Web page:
What Will Happen to CAHS in the Purple Tier?


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Sophia Wecker, Editor

On Saturday, Nov 14, the city of San Diego and San Diego County, went back into its purple tier. Many of us thought that there might be some hope that the Coronavirus would finally start to clear up and go away, but unfortunately, the cases started rising up and are spiking at about 33,000 in San Diego county alone with 1-2 thousand cases per day. Of course many of us are wondering, what will happen to the reopening plans at CAHS even though we are going back into the purple tier? This article will discuss what will happen and the plans the school has despite the rising cases and restrictions.


Reopening the CAHS studio campus will be a big step the school will have to take. The state of California allows any schools who were already open before the changing of the tiers, to stay open, meaning CAHS is not required to change any plans.  Principal Dana Moen, stated that “Since we are already open, moving into the purple tier does not force us to change our reopening plans. Certainly we will continue to reassess our plans and monitor our county health orders.” 


Because CAHS is making an attempt to open for the Spring session, the school is having to take more precautions to open up. There will be “masks, social distancing [and] frequent cleaning of surfaces. We are also adding a GPS Air Ionization System which will greatly clean the air in our classrooms. We will be raising money to pay for this system soon.” CAHS wants to and will make sure that all the students are safe by the time school reopens. In the meantime, we will continue to learn partially at home and partially at school.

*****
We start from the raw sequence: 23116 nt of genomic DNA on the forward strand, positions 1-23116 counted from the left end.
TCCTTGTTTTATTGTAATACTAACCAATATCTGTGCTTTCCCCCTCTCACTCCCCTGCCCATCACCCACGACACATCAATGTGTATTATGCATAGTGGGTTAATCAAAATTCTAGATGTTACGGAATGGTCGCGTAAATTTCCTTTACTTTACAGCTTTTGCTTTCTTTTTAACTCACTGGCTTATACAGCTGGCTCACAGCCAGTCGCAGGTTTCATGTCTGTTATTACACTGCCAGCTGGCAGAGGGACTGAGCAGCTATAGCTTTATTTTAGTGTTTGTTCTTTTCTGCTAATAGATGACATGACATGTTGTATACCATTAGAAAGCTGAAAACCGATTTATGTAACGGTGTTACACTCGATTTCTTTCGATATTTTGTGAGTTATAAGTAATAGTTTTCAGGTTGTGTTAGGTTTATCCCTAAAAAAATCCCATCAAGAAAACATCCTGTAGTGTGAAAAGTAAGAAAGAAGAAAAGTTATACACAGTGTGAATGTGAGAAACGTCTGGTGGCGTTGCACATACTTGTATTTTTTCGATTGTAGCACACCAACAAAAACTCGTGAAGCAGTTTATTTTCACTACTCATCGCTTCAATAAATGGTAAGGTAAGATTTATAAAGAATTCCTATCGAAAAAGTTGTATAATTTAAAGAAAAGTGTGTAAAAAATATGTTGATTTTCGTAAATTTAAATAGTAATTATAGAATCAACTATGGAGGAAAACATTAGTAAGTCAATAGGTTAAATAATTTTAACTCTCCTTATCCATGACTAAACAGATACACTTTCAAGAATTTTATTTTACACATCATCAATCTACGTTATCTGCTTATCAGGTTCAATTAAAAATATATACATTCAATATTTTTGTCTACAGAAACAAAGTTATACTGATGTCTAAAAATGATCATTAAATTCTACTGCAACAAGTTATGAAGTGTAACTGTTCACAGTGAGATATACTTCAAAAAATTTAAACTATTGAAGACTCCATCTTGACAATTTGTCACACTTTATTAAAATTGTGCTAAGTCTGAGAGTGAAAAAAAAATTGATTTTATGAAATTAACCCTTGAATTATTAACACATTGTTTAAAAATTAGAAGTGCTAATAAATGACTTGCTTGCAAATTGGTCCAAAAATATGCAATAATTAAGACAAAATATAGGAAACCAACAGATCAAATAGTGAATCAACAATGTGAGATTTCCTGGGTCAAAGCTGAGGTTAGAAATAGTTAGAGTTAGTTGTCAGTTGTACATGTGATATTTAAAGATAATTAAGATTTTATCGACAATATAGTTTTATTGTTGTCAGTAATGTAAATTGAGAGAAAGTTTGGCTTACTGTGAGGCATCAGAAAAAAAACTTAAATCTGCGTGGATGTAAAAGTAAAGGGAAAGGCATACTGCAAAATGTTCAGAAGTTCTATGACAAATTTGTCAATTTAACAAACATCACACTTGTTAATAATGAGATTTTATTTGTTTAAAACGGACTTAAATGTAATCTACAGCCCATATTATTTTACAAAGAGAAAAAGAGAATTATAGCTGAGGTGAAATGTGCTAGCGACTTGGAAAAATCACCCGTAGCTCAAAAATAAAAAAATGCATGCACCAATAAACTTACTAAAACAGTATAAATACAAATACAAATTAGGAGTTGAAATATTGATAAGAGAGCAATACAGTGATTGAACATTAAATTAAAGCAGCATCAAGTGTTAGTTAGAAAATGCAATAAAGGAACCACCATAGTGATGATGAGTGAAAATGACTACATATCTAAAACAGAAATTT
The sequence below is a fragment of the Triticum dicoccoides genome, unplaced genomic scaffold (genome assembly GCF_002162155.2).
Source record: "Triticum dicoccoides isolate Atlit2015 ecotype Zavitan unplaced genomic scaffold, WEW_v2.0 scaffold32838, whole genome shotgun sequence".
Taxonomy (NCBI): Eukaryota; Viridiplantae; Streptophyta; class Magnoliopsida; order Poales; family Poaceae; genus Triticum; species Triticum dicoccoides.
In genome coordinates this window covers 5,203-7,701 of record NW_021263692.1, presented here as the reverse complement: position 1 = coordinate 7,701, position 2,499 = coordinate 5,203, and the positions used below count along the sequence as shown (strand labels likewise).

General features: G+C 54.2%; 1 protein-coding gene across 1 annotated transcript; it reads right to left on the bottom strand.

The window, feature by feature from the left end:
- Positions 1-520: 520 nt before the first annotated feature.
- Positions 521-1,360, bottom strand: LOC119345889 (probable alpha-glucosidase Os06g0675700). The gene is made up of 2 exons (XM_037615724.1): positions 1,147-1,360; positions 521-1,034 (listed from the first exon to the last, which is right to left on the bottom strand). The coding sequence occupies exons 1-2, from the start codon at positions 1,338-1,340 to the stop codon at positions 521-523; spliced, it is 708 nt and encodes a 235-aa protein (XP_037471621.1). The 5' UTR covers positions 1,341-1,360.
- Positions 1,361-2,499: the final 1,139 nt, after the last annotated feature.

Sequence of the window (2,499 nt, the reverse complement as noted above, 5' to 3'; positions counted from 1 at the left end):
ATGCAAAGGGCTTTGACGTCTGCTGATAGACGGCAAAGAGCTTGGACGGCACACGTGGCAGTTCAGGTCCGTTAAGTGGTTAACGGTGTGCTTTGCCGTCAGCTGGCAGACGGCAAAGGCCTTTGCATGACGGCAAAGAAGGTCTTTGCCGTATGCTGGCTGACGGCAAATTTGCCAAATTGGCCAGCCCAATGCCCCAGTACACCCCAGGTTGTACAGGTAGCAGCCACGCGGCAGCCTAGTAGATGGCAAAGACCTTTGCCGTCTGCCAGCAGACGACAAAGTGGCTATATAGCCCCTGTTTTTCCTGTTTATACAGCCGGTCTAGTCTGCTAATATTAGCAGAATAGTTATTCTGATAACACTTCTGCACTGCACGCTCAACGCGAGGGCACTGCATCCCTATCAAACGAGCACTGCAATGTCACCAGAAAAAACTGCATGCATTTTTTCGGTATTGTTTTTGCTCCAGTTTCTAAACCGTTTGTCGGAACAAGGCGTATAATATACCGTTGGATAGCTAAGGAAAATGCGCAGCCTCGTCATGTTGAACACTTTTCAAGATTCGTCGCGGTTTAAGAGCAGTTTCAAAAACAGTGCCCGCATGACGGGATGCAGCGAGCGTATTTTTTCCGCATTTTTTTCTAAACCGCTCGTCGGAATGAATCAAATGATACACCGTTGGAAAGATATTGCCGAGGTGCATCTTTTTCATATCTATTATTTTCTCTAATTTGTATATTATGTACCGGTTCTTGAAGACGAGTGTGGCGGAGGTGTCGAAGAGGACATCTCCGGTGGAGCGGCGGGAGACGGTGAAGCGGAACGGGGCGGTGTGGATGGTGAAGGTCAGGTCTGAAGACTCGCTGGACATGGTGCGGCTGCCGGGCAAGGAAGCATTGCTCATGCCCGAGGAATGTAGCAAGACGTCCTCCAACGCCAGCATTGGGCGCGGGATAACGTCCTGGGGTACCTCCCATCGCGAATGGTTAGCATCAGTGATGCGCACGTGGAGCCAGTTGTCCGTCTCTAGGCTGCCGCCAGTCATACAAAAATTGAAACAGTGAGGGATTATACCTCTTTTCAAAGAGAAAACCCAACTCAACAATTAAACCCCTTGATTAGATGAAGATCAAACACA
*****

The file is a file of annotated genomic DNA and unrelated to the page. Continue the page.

While some enjoy doing school in bed with pajamas on, others prefer going to school in person. One of these students, freshman Juliet Campbell, wishes she could have a normal high school experience. “I was looking forward to homecoming, choir and joining the swim team, which none of those seem like they are going to happen,” Campbell said. Additionally, many teenagers like Campbell are dealing with their emotional and mental health. “I’ve had a lot of struggles with mental and emotional health and stuff like that. [Quarantine] has more bad things about it than good,” Campbell said. 


While staying at home every day can sound positive, it can also lead to many distractions. “I feel like being away from class, … your teachers will make it harder, and there’s also that disconnect of authority. So when you’re in your own room and turn your camera off, then you can almost be or do anything you want. But that also makes you tend to have more distractions and you might use your phone more,” Campbell said. Campbell has high hopes that she and other students will be able to return to campus soon. “I feel like it will be a very slow process [and] I think that best case scenario, next semester we would be able to go on campus more and maybe next year we might be able to possibly fully open back up.”


Not only CAHS, but the Classical Academies are working hard to be able to reopen soon and to keep their students safe. “While we desperately want to have everyone back on campus, we are learning new and smarter ways to communicate and I think in the long run our teachers will be better equipped to support all learners with new strategies and technology for learning,” Principal Moen said. “For now, we need to keep our students safe and despite COVID-19, we will try our best efforts to get CAHS back to school where it will be a safe and good learning environment.”